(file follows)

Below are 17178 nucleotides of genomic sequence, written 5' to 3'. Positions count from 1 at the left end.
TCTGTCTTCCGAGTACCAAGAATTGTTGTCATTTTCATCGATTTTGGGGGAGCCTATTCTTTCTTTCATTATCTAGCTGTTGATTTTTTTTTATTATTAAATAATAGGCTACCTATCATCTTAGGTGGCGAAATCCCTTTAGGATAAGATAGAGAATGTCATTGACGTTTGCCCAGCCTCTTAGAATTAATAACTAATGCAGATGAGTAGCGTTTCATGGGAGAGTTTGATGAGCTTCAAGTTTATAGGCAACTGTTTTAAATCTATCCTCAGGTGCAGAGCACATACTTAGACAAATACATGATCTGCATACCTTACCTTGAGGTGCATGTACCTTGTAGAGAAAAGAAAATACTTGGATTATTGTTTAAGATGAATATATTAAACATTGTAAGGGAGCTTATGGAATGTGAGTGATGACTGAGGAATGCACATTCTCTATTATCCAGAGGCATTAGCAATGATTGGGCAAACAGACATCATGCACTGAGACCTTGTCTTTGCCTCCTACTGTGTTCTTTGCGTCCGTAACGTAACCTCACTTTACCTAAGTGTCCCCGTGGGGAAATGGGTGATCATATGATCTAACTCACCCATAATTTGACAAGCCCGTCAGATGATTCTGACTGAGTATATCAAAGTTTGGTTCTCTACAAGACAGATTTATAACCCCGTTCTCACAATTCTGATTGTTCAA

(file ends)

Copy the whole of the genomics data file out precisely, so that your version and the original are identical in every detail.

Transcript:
Below are 17178 nucleotides of genomic sequence, written 5' to 3'. Positions count from 1 at the left end.
TCTGTCTTCCGAGTACCAAGAATTGTTGTCATTTTCATCGATTTTGGGGGAGCCTATTCTTTCTTTCATTATCTAGCTGTTGATTTTTTTTTATTATTAAATAATAGGCTACCTATCATCTTAGGTGGCGAAATCCCTTTAGGATAAGATAGAGAATGTCATTGACGTTTGCCCAGCCTCTTAGAATTAATAACTAATGCAGATGAGTAGCGTTTCATGGGAGAGTTTGATGAGCTTCAAGTTTATAGGCAACTGTTTTAAATCTATCCTCAGGTGCAGAGCACATACTTAGACAAATACATGATCTGCATACCTTACCTTGAGGTGCATGTACCTTGTAGAGAAAAGAAAATACTTGGATTATTGTTTAAGATGAATATATTAAACATTGTAAGGGAGCTTATGGAATGTGAGTGATGACTGAGGAATGCACATTCTCTATTATCCAGAGGCATTAGCAATGATTGGGCAAACAGACATCATGCACTGAGACCTTGTCTTTGCCTCCTACTGTGTTCTTTGCGTCCGTAACGTAACCTCACTTTACCTAAGTGTCCCCGTGGGGAAATGGGTGATCATATGATCTAACTCACCCATAATTTGACAAGCCCGTCAGATGATTCTGACTGAGTATATCAAAGTTTGGTTCTCTACAAGACAGATTTATAACCCCGTTCTCACAATTCTGATTGTTCAA